“Not only did we have the major monthly jubilee celebrations drawing large crowds, but there were also various parish, school and individual pilgrimages to St. Joseph Co-Cathedral throughout the year,” he said. “People of all ages passed through the holy door to gain the plenary indulgence, and hundreds of confessions were heard. The success of the jubilee can only be attributed to the work of God.”
 
The Diocese of Burlington followed the program Pope Francis established for the universal Church to recognize different aspects of ecclesial life. Ministries that are operative in the diocese were emphasized including the ordained ministry, lay ministry, families, Catholic education and the healing of the sick.
 
The September Jubilee for Catechists and School Teachers was a celebration of instructors of the Catholic faith coming together to give thanks for the ministry of Catholic education in this diocese. “We are all responsible for faith formation of our children, young adults and one another,” said Sister of Mercy Laura DellaSanta, principal of Rice Memorial High School in South Burlington.
 
Stephen Giroux, creative director for Third Generation Media and Design was the videographer for all of the monthly events and edited all of the videos and interviews.
 
“I had the opportunity to see God’s mercy from a very unique perspective: Being behind the camera and capturing each of the jubilees on video has allowed me to really listen -- especially in the post-production process -- and to understand more deeply my role as a member of our Catholic community,” he said.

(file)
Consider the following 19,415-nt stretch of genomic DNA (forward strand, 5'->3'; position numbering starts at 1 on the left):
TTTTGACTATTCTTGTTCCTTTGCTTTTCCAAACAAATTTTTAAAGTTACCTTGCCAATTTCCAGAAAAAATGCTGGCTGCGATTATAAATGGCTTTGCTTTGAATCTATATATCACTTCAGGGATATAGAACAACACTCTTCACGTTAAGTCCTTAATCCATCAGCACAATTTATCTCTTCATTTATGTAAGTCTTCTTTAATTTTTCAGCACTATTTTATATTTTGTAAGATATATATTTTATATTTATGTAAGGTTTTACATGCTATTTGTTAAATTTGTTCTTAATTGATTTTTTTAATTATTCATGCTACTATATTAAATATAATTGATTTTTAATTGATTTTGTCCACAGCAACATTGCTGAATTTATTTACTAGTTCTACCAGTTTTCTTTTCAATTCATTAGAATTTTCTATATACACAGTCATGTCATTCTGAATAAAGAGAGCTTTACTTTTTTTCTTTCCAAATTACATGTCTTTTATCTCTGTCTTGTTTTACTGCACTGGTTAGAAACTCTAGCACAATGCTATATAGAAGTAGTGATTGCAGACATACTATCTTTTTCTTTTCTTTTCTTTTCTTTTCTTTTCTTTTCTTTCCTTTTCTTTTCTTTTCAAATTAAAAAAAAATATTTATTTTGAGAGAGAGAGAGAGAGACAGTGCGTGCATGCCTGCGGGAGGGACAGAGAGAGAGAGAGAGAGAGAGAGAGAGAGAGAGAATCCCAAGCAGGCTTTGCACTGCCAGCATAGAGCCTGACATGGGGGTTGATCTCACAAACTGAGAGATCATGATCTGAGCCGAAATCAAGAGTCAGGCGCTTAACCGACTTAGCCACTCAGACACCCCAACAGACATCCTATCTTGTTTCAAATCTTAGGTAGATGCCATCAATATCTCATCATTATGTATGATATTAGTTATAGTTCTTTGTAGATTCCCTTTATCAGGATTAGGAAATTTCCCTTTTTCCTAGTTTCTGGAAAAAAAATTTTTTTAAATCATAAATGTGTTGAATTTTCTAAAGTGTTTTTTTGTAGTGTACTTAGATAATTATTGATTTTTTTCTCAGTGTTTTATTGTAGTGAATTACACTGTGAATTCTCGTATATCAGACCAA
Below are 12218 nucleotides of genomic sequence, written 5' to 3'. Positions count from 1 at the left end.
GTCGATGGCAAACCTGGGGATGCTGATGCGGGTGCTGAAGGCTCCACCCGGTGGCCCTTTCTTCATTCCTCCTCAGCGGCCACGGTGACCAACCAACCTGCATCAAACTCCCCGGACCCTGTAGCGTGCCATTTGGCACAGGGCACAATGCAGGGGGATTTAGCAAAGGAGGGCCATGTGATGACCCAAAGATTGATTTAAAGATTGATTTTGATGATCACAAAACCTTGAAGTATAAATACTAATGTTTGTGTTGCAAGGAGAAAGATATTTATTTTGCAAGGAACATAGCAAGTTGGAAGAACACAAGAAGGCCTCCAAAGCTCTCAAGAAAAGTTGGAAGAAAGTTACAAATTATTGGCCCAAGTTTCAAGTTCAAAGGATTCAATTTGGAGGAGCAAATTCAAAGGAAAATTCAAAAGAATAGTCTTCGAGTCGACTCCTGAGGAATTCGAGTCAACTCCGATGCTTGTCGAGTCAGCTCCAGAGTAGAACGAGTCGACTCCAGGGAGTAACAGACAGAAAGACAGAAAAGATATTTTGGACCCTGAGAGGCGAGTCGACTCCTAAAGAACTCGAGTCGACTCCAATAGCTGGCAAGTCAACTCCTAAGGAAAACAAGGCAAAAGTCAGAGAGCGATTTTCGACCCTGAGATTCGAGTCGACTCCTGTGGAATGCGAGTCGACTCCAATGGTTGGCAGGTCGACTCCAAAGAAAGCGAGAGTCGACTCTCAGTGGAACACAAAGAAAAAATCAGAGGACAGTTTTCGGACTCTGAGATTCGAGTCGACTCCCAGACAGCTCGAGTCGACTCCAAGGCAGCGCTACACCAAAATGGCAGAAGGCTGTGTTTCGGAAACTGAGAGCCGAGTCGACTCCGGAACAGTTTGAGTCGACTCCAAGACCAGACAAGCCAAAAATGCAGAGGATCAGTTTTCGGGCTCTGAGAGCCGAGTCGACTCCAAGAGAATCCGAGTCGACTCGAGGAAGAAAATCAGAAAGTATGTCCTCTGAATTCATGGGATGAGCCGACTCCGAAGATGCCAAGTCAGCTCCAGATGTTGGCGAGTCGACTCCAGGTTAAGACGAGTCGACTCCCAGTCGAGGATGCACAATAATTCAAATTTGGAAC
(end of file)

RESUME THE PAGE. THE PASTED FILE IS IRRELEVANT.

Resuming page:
He considers himself fortunate to have had parents who taught him about being a merciful person as they practiced the corporal and spiritual works of mercy in their everyday lives and passed those values to each of their children. “For that reason I think that I was very impressed and inspired by the Jubilee for Families” at St. Anne’s Shrine in Isle LaMotte, Giroux said. He has many fond memories of annual family pilgrimages there for the Feast of St. Anne. “It’s been a wonderful opportunity to renew my Catholic roots,” he said.
 
The February Jubilee for Religious and Consecrated Life was special to Sister DellaSanta because it focused on their ministry in the diocese past, present and future. “It was a time to reflect on our ministries today vs. our ministries of yesterday and how we have partnered with the laity to pass on our community missions to be carried on by future generations,” she said. “It was also such a special celebration with our brothers and sisters from the many religious communities to come together as one, along with the lay groups and their members that also share in Catholic ministries in our diocese.”
 
Two of the most meaningful celebrations for Father Harlow were the Jubilee for Families in July and the Jubilee for the Sick in October at the co-cathedral.
 
“The presence of so many families gathered at the historic St. Anne’s Shrine, the site of the first Catholic Masses in Vermont, represented a powerful continuity of faith between those French Catholic explorers of the 17th Century and their spiritual descendants of the 21st Century,” he said.